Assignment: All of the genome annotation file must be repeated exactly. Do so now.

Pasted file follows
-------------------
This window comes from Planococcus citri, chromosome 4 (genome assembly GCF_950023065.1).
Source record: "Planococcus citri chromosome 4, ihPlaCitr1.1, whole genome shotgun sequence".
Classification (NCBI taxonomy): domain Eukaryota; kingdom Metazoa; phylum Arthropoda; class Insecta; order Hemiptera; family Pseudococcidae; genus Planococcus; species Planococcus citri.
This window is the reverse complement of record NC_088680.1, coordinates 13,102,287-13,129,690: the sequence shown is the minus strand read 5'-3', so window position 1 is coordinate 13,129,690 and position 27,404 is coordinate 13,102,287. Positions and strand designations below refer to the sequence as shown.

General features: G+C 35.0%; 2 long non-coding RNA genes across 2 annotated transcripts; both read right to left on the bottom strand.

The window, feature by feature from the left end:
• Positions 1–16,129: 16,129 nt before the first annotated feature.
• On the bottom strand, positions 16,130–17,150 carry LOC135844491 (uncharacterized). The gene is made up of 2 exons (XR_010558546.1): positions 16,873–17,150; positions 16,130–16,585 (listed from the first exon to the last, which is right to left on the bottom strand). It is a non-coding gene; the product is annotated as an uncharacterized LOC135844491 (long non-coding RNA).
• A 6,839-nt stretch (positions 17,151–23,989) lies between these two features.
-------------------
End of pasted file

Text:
This window comes from Planococcus citri, chromosome 4 (genome assembly GCF_950023065.1).
Source record: "Planococcus citri chromosome 4, ihPlaCitr1.1, whole genome shotgun sequence".
Classification (NCBI taxonomy): domain Eukaryota; kingdom Metazoa; phylum Arthropoda; class Insecta; order Hemiptera; family Pseudococcidae; genus Planococcus; species Planococcus citri.
This window is the reverse complement of record NC_088680.1, coordinates 13,102,287-13,129,690: the sequence shown is the minus strand read 5'-3', so window position 1 is coordinate 13,129,690 and position 27,404 is coordinate 13,102,287. Positions and strand designations below refer to the sequence as shown.

General features: G+C 35.0%; 2 long non-coding RNA genes across 2 annotated transcripts; both read right to left on the bottom strand.

The window, feature by feature from the left end:
• Positions 1–16,129: 16,129 nt before the first annotated feature.
• On the bottom strand, positions 16,130–17,150 carry LOC135844491 (uncharacterized). The gene is made up of 2 exons (XR_010558546.1): positions 16,873–17,150; positions 16,130–16,585 (listed from the first exon to the last, which is right to left on the bottom strand). It is a non-coding gene; the product is annotated as an uncharacterized LOC135844491 (long non-coding RNA).
• A 6,839-nt stretch (positions 17,151–23,989) lies between these two features.